Naspers and Prosus in ‘Position of Strength’ to Weather COVID-19

"The group believes it will emerge from this period well-placed to continue to deliver long-term growth in the markets it serves."

Naspers. Image source: livemint

It is still too early to estimate the scope of any impact on Africa’s most valuable company Naspers’s operations and financial information, particularly in view of rising global infections and evolving government responses to the coronavirus outbreak.

However, Naspers – South African-based tech and media giant – which owns global tech investor Prosus, believes that it faces this challenging period from a position of relative financial strength and with sufficient liquidity to both navigate the changing environment and seek out new opportunities.

Late on Wednesday, Naspers informed investors that it closed its financial year on 31 March 2020 with more than $4 billion (R72 billion) in net cash and a $2.5 billion (R45 billion) undrawn revolving credit facility in place.

On 11 September 2019, Naspers listed its international internet assets Prosus on Euronext Amsterdam.

Prosus’s bond offering in January 2020 successfully priced $1.25 billion (R22.8 billion) 3.680% notes (due 2030) to raise proceeds to redeem its $1 billion (R18.2 billion) 6.000% notes that are due in July 2020, Naspers said.

Naspers added that it has no debt maturities due until 2025.

“The size of the impact (of COVID-19) on operations will vary across sector and geography,” Naspers informed investors.

“The group intends to continue to invest in its businesses to position them for future recovery.”

Naspers said its largest investment, Tencent, continues to grow off a very large base and in a market, China, which appears to be emerging relatively well from the impact of COVID-19.

In classifieds, Naspers said it has seen a decline in traffic to its marketplaces.

“The group, however, has taken a number of steps to assist customers and partners during this time. In the short-term, the group expects to experience a negative impact on revenue and profitability in its Classifieds businesses.”

In payments and FinTech, Naspers said its European businesses appear to be resilient.

Fintech. Wright Studio /

“That, however, may change,” the company explained.  “It remains too early to estimate the impact of the recent lockdown in India on its Payments and FinTech business.”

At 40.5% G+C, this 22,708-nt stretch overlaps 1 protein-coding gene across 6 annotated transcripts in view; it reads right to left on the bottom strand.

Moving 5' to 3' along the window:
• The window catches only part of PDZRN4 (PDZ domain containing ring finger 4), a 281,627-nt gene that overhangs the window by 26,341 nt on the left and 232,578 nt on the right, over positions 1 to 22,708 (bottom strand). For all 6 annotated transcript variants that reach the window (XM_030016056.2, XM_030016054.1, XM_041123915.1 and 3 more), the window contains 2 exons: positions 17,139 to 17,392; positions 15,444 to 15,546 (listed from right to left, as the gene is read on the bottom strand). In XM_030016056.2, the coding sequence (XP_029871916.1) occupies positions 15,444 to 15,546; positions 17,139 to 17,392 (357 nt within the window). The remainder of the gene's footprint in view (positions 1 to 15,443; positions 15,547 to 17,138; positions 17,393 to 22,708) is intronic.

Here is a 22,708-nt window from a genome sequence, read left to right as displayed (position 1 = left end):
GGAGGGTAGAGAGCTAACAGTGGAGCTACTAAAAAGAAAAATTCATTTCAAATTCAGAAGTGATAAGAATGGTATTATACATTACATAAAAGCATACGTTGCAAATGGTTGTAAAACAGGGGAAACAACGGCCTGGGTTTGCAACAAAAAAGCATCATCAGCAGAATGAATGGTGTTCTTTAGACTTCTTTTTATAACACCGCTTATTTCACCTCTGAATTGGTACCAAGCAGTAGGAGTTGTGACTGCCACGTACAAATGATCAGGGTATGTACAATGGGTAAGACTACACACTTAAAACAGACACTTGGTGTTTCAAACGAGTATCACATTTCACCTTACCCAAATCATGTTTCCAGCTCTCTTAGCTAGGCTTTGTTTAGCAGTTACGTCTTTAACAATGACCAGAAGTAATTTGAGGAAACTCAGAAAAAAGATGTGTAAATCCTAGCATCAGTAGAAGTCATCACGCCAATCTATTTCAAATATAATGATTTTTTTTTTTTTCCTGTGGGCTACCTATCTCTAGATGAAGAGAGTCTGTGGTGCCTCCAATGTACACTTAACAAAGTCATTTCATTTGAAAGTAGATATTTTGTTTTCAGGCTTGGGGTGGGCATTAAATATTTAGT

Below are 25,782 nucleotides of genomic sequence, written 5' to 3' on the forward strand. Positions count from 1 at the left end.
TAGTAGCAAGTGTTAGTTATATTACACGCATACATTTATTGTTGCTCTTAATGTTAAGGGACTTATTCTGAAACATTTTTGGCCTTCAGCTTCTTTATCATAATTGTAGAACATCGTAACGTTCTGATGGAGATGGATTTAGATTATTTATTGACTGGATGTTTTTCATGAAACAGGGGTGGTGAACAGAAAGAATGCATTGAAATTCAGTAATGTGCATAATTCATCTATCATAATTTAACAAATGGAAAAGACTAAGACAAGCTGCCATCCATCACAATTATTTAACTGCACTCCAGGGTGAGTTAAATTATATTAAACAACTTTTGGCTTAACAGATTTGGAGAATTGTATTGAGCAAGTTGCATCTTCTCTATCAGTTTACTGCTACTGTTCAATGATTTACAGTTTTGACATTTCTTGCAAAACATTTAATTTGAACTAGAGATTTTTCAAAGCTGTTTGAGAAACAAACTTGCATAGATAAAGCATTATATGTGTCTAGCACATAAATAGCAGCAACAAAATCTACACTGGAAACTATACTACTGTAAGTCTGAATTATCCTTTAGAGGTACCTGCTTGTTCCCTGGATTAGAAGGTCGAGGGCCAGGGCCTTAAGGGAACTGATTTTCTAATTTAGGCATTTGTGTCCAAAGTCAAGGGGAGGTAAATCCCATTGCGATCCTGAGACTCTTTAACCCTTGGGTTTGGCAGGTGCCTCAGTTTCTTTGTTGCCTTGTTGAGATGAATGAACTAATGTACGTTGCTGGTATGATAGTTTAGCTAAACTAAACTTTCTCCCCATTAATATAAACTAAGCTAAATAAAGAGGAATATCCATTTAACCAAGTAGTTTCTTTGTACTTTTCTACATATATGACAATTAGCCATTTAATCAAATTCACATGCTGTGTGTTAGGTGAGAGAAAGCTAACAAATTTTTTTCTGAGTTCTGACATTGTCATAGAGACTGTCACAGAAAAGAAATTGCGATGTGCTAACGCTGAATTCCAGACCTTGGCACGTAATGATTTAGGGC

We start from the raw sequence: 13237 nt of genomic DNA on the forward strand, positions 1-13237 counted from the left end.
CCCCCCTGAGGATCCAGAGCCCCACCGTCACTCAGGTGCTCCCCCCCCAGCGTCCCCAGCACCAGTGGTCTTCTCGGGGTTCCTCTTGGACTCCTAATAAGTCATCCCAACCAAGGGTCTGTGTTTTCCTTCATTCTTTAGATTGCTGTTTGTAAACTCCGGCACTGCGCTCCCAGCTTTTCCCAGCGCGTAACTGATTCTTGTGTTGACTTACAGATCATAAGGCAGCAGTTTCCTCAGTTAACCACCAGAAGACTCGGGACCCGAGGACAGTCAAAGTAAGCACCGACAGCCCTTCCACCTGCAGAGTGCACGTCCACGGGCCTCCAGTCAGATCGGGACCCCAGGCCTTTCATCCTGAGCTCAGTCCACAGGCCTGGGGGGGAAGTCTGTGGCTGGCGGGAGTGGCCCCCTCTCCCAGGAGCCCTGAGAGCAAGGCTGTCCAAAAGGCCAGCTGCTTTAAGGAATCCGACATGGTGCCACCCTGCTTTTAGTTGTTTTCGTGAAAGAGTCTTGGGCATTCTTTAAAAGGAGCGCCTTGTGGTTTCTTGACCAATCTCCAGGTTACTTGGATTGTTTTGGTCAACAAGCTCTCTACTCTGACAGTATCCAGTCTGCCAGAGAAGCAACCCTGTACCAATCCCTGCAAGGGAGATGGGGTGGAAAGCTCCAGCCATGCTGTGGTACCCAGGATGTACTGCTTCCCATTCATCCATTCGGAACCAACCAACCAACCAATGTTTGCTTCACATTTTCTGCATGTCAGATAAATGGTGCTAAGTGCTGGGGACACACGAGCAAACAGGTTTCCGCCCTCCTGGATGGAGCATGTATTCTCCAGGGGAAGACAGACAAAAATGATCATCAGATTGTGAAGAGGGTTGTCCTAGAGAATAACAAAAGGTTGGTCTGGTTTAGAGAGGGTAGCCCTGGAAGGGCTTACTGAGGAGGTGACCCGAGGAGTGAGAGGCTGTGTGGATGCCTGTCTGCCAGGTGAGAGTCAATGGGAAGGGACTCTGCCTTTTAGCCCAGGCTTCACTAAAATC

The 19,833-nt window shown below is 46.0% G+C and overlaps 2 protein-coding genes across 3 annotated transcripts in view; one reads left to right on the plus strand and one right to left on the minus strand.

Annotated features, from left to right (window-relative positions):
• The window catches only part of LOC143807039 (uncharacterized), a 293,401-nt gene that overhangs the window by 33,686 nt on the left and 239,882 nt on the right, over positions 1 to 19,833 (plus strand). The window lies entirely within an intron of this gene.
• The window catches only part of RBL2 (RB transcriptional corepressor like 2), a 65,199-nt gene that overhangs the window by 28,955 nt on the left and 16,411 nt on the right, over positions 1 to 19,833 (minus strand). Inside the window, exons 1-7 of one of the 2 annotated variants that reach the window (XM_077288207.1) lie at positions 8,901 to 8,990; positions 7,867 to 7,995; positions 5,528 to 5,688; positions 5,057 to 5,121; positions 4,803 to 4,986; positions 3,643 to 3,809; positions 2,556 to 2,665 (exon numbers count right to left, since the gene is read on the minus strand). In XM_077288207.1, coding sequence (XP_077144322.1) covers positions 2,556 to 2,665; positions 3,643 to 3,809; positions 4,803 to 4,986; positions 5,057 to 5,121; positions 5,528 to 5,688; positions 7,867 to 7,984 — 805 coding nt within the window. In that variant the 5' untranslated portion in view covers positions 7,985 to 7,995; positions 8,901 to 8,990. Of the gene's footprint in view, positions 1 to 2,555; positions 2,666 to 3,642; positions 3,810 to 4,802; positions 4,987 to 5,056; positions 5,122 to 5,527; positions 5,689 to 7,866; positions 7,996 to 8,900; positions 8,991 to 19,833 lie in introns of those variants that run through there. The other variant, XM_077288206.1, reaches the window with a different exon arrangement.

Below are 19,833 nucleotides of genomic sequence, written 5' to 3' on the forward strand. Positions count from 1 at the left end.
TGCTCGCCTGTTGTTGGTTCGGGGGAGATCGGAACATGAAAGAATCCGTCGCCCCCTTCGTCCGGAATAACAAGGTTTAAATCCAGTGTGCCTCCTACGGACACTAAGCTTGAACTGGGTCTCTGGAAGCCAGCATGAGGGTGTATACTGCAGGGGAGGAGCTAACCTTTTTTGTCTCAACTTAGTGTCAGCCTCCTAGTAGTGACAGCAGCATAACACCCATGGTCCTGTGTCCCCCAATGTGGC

India represents more than 50% of its Payments and FinTech business’s transaction volume in payments and has initially seen a significant drop in transaction volume.

“In time, the payments and FinTech business is expected to benefit across its markets from large sectoral trends, including more customers transacting online and more online transactions being executed through alternative forms of payment (rather than cash).”

In food delivery, Naspers said while it is experiencing an increased demand for food delivery across its portfolio, it has not always been able to meet that demand due to supply issues as restaurants close.

In India, Swiggy is permitted to continue to operate during the lockdown in India.

“The lockdown in India has, however, not been implemented uniformly across the country and Swiggy’s service has been halted in some regions. Swiggy is engaging with the national and regional authorities in India to ensure the uniform implementation of the lockdown.”

In Brazil, iFood’s efforts to assist its restaurant and food delivery partners has helped mitigate some of the supply issues and, at this stage, order volume is holding up well, said Naspers.

In South-Africa, although food delivery is allowed as an essential service, restaurants and their kitchens are barred from operating thereby limiting the items that Mr D Food can deliver.

“Mr D Food is, however, continuing to operate in a limited capacity through the delivery of essential goods, where it will use contactless delivery and hygiene protocols to ensure safety,” said Naspers.

Mr D Food
Mr D Food

“In the longer-term, the group believes that it is possible that the current environment may drive a structural shift in global consumption patterns in favour of food delivery.”

In etail, eMAG’s main market of operation, Romania, entered a lockdown on 26 March 2020, however, the business is holding up well at this stage. In South Africa, Takealot has been impacted by a restriction on certain categories of goods that it can sell. Takealot had ceased trading in compliance with the full lockdown.

As of the evening of Monday, 30 March 2020,, however, has reopened for the
sale and delivery of essential goods.

“Takealot has put in place precautionary measures to prevent non-essential goods passing through the checkout process, and stock and price limitations on key essential goods. It is too early to estimate the size of the impact of such lockdown,” the company said.

Cape Town Distribution Centre – External Drone Image

“Takealot has already enacted plans to broaden its offering into the non-restricted categories of goods, which are expected to mitigate such impact.”

Naspers said it was actively assessing potential impacts and supporting its businesses as they take appropriate, market-specific action as needed.

“The challenges of COVID-19 will vary by sector and geography, but the group believes it has the teams, the resources and the experience required to navigate them successfully.,” the company explained.

“The group believes it will emerge from this period well-placed to continue to deliver long-term growth in the markets it serves.”


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